We also added PayPal to the mix for those who couldn’t use Amazon Payments. As the next few days went on, the amount of backers slowed down once again. So we were really racking our brains trying to come up with some other ideas to get the word out.”
“March 1, we’re back on Reddit! At this point, Reddit is our second highest amount of supporters.
We posted an AMA, Screenshot Saturday and the /r/gamephysics sub-reddit is where we got the most support. So the next two weeks was just about posting everywhere.
We really over stretched on Reddit. Overall, we posted probably over 30+ times on there (new threads). I’m pretty sure people got sick of our “spam”! I’d research various places that we could post at; like what sites were the best for us.
We were lucky because we had a variety of genres we could go under: pc gaming, game physics, board games, tabletop gaming, etc. I also did a third round of mailing out all the press people. This time around, I tried to make it more personal, including their names when possible. We never got another big bite like Rock, Paper, Shotgun, but that’s okay! We did get a couple of very small sites write some articles about us and it’s good for us both, because it’s helping the small guys get the word around. Someone out there is reading it.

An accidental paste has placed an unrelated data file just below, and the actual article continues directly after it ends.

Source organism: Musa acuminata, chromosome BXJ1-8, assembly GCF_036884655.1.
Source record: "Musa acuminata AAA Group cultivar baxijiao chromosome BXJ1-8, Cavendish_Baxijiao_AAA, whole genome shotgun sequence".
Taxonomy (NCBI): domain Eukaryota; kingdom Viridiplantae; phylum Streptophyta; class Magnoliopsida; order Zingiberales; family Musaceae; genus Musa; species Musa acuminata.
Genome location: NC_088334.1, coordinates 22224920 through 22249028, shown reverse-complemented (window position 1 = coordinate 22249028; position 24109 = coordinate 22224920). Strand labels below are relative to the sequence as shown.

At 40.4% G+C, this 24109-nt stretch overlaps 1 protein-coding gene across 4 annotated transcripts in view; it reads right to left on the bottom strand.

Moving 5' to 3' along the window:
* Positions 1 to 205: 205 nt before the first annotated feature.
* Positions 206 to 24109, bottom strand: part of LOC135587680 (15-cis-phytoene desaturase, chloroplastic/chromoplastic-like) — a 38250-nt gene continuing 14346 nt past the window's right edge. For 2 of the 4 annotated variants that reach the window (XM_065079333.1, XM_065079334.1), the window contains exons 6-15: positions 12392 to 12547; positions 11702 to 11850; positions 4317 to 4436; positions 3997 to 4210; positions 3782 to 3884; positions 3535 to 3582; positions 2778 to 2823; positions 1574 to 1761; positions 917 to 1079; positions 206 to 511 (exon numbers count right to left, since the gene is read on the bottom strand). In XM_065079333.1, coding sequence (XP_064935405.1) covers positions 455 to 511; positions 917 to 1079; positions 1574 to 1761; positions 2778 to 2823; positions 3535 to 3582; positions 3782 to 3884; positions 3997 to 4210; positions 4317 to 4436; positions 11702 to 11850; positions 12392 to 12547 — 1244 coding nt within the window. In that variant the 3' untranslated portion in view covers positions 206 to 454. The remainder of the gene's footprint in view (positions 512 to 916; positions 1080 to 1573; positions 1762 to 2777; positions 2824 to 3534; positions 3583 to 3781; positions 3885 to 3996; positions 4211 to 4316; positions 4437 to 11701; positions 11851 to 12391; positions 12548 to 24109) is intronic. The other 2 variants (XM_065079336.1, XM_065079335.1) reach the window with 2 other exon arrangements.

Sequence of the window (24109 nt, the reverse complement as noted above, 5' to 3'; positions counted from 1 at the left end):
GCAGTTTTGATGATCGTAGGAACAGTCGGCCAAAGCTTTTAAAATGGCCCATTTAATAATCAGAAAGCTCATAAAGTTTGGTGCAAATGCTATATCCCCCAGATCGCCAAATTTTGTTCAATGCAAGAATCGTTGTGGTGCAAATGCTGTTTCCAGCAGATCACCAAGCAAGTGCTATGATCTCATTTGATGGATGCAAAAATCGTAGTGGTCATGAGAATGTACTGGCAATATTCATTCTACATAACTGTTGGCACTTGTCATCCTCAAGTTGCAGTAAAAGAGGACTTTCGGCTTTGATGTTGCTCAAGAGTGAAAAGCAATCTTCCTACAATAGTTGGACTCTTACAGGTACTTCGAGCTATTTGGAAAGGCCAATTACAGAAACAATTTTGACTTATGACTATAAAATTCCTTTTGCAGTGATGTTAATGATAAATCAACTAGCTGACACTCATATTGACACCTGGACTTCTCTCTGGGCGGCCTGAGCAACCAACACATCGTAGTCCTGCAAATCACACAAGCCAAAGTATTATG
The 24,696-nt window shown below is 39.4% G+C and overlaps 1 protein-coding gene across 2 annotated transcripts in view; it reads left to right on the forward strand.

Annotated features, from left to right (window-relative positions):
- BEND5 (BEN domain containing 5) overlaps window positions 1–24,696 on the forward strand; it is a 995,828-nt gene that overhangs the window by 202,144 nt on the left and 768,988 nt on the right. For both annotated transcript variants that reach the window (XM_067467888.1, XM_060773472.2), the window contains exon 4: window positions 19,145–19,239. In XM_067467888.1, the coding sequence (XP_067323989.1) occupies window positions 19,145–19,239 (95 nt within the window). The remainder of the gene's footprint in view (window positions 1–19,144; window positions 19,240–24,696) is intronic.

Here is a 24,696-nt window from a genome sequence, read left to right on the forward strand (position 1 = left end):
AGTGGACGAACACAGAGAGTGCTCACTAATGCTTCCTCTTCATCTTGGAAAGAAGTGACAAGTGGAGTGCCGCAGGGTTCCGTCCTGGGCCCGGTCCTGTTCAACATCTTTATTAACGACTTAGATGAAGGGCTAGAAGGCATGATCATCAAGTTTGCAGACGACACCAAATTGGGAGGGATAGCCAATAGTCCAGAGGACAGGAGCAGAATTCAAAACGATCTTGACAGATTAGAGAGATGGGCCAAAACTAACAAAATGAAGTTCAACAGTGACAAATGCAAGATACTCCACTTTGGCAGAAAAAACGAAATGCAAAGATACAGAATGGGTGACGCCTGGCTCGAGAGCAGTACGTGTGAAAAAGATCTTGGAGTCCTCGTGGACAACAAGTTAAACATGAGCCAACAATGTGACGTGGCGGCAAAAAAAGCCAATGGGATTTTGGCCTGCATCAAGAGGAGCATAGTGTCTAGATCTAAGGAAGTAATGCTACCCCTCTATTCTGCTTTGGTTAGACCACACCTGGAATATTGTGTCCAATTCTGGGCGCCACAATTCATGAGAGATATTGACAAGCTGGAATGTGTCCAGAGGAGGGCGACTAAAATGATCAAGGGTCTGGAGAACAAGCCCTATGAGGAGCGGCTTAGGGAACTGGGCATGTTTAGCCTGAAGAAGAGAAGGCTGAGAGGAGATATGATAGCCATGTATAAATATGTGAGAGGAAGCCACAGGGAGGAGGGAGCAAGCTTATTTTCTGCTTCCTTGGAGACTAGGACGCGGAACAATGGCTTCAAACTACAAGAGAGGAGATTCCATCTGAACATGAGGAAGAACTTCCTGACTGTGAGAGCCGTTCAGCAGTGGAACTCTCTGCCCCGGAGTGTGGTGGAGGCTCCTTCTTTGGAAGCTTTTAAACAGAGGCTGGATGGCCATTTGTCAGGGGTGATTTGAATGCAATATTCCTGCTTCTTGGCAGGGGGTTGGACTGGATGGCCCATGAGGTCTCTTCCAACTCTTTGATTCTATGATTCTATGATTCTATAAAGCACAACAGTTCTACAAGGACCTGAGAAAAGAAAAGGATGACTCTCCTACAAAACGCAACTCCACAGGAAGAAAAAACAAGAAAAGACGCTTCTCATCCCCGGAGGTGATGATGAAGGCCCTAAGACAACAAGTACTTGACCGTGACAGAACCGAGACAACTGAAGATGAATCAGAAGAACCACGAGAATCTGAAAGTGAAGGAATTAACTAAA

So from March 1 to March 9 we averaged about $477 per day and things were going really well and very steady for us. At this point, we already reached our first 6 stretch goals and was about $500 away from the Oculus Rift stretch goal and the next day it just exploded. We woke up to find hundreds of emails. It turns out we ended up on the front page of Reddit from a gif that someone had made.